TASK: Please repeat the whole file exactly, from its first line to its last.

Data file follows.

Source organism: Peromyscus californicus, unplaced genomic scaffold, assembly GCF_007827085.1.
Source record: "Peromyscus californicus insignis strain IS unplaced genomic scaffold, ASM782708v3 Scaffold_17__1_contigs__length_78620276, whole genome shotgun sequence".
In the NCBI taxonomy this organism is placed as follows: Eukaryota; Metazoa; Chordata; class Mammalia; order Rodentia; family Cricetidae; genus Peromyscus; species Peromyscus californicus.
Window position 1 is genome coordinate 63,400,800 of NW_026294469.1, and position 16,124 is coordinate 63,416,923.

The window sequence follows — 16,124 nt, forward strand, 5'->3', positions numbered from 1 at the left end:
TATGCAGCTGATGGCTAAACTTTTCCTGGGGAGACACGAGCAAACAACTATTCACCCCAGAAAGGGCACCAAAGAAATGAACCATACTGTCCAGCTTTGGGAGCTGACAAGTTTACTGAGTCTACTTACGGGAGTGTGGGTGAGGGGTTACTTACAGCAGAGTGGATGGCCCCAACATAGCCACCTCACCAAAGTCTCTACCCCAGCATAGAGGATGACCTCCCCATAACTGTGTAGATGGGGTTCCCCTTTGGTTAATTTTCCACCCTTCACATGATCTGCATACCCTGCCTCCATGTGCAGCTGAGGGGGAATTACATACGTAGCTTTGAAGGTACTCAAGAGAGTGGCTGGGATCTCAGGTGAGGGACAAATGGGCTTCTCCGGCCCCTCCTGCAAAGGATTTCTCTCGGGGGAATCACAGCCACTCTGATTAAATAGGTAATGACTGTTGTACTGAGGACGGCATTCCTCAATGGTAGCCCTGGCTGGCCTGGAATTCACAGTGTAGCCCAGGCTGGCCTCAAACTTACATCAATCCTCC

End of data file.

Source organism: Peromyscus californicus, unplaced genomic scaffold, assembly GCF_007827085.1.
Source record: "Peromyscus californicus insignis strain IS unplaced genomic scaffold, ASM782708v3 Scaffold_17__1_contigs__length_78620276, whole genome shotgun sequence".
In the NCBI taxonomy this organism is placed as follows: Eukaryota; Metazoa; Chordata; class Mammalia; order Rodentia; family Cricetidae; genus Peromyscus; species Peromyscus californicus.
Window position 1 is genome coordinate 63,400,800 of NW_026294469.1, and position 16,124 is coordinate 63,416,923.

The window sequence follows — 16,124 nt, forward strand, 5'->3', positions numbered from 1 at the left end:
TATGCAGCTGATGGCTAAACTTTTCCTGGGGAGACACGAGCAAACAACTATTCACCCCAGAAAGGGCACCAAAGAAATGAACCATACTGTCCAGCTTTGGGAGCTGACAAGTTTACTGAGTCTACTTACGGGAGTGTGGGTGAGGGGTTACTTACAGCAGAGTGGATGGCCCCAACATAGCCACCTCACCAAAGTCTCTACCCCAGCATAGAGGATGACCTCCCCATAACTGTGTAGATGGGGTTCCCCTTTGGTTAATTTTCCACCCTTCACATGATCTGCATACCCTGCCTCCATGTGCAGCTGAGGGGGAATTACATACGTAGCTTTGAAGGTACTCAAGAGAGTGGCTGGGATCTCAGGTGAGGGACAAATGGGCTTCTCCGGCCCCTCCTGCAAAGGATTTCTCTCGGGGGAATCACAGCCACTCTGATTAAATAGGTAATGACTGTTGTACTGAGGACGGCATTCCTCAATGGTAGCCCTGGCTGGCCTGGAATTCACAGTGTAGCCCAGGCTGGCCTCAAACTTACATCAATCCTCC